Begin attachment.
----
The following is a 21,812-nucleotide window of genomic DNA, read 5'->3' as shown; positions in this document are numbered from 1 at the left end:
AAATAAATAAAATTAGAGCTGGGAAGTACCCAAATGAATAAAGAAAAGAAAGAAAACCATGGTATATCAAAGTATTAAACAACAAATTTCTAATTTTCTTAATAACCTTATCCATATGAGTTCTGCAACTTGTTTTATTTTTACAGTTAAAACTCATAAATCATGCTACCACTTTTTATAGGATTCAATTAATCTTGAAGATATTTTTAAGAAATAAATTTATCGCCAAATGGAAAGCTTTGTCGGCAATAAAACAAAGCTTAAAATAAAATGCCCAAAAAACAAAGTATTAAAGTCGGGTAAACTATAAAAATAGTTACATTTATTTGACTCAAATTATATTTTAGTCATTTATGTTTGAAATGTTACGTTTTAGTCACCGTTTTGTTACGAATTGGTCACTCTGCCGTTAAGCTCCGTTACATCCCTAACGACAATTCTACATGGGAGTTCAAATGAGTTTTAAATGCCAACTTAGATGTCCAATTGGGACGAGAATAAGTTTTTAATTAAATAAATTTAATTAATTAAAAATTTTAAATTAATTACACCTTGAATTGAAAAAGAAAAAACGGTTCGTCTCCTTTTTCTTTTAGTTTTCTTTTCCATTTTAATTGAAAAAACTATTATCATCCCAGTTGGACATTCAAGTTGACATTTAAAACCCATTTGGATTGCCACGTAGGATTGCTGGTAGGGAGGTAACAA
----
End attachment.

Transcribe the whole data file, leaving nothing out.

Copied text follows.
The following is a 21,812-nucleotide window of genomic DNA, read 5'->3' as shown; positions in this document are numbered from 1 at the left end:
AAATAAATAAAATTAGAGCTGGGAAGTACCCAAATGAATAAAGAAAAGAAAGAAAACCATGGTATATCAAAGTATTAAACAACAAATTTCTAATTTTCTTAATAACCTTATCCATATGAGTTCTGCAACTTGTTTTATTTTTACAGTTAAAACTCATAAATCATGCTACCACTTTTTATAGGATTCAATTAATCTTGAAGATATTTTTAAGAAATAAATTTATCGCCAAATGGAAAGCTTTGTCGGCAATAAAACAAAGCTTAAAATAAAATGCCCAAAAAACAAAGTATTAAAGTCGGGTAAACTATAAAAATAGTTACATTTATTTGACTCAAATTATATTTTAGTCATTTATGTTTGAAATGTTACGTTTTAGTCACCGTTTTGTTACGAATTGGTCACTCTGCCGTTAAGCTCCGTTACATCCCTAACGACAATTCTACATGGGAGTTCAAATGAGTTTTAAATGCCAACTTAGATGTCCAATTGGGACGAGAATAAGTTTTTAATTAAATAAATTTAATTAATTAAAAATTTTAAATTAATTACACCTTGAATTGAAAAAGAAAAAACGGTTCGTCTCCTTTTTCTTTTAGTTTTCTTTTCCATTTTAATTGAAAAAACTATTATCATCCCAGTTGGACATTCAAGTTGACATTTAAAACCCATTTGGATTGCCACGTAGGATTGCTGGTAGGGAGGTAACAA